At this very moment of decision a huge, dark and formless shadowy object burst forth across the sun and drifted to the west. In the general direction of the abandoned testing compound, Logan realized in passing. They were getting to be such a common sight in the skies that Logan hardly took notice. But his thoughts did race momentarily to the compound, his miraculously cured dog and the stern warning he had received five years earlier. Queck stared out the window at the dark object at it passed and shook his head with an air of weariness. He turned back to Logan and regained his usual élan. “You’d be working for a convicted felon of course,” he smiled. “I was released on a technicality, and there was never any doubt that I was guilty. But there is something I want you to know…” Logan suddenly found himself asking rushed questions about Queck’s organization growing so fast and about the astoundingly cheap prices. Another smaller dark object ripped out of the sky and shot at a much faster speed toward the west. Queck glanced at it and began again:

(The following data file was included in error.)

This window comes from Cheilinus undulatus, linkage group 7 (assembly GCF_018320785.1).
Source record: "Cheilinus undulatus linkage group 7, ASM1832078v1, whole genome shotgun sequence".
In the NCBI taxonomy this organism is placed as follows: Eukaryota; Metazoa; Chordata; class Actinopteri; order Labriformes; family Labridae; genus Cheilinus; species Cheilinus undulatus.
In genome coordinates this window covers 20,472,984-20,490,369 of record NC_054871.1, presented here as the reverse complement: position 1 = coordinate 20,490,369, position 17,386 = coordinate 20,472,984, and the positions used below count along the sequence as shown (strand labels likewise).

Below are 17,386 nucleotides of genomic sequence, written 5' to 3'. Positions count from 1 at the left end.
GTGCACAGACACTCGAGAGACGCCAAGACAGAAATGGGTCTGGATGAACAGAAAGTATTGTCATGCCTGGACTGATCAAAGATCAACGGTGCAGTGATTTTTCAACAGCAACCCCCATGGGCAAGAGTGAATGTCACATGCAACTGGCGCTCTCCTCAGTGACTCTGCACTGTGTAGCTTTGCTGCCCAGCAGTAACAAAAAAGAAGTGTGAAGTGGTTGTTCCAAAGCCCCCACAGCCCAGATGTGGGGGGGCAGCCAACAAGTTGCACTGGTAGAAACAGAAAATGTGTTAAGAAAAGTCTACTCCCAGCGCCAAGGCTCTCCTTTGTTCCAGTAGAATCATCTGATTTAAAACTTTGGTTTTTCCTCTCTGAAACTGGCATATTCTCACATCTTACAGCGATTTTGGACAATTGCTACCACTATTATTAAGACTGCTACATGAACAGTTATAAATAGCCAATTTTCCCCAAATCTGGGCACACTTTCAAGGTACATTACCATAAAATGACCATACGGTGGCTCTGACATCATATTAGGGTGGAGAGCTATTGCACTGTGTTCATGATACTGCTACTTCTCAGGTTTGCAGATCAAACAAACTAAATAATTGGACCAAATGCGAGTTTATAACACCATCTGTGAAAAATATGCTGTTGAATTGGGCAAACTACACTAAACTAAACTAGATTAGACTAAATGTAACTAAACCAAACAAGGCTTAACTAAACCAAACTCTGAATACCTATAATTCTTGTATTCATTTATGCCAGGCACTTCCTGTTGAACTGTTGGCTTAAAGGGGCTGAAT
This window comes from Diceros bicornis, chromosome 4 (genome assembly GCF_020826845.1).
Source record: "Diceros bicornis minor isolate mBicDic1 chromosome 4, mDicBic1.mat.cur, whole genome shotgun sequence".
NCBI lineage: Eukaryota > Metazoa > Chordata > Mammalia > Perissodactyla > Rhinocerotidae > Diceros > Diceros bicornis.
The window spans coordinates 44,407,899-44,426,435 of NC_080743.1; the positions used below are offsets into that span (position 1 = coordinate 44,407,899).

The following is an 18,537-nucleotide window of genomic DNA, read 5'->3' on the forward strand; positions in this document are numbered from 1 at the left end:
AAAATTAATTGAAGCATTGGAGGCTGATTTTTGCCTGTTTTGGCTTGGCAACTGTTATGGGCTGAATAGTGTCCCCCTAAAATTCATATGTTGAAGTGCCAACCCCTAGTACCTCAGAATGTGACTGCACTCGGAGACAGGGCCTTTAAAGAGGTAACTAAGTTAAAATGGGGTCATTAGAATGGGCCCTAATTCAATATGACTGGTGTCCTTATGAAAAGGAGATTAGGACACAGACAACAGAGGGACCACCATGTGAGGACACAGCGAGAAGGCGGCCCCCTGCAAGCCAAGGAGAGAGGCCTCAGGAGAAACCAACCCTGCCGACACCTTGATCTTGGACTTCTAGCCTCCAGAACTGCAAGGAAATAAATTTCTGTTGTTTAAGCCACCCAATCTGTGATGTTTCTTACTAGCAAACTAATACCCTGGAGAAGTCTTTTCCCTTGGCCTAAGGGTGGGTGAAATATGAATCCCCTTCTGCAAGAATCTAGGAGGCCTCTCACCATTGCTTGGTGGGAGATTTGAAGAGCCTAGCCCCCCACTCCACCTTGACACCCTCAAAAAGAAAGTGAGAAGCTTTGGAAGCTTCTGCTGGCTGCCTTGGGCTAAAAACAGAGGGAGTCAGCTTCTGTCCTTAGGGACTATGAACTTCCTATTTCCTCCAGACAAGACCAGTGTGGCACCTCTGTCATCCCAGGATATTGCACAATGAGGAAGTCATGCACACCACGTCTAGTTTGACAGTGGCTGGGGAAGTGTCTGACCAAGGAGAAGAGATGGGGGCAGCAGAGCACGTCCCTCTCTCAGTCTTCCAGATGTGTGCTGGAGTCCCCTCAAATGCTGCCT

“I do not really own SuperBuy or any of its subsidiaries. I am what you call a general manager, which really means a front man. I look after the day by day operations of the business, but it is owned by others. Before I stared getting greedy with investors’ money, I started up two very successful retail operations. That was before you were born, I assume, but I was always successful. Retail was in my blood. Every store I ever founded turned a profit, from the corner convenience story I began at age 19 to Cosmopolitan Outlets. I know retail. I know how to run a business. The owners chose me because of that, and they chose to ignore my criminal record. I have no modesty about my abilities to make stores successful.” Logan sipped on the bottled water that Queck had given him upon meeting and nodded his head. “You had another question about me,” he said. Queck sighed and said yes. There was one more, and it was in a jar. He stepped back to a large cabinet behind the desk and brought forth a large glass jar wrapped in black paper. “In this jar is my final question,” he said, placing the jar on the polished metal surface of his barren desk.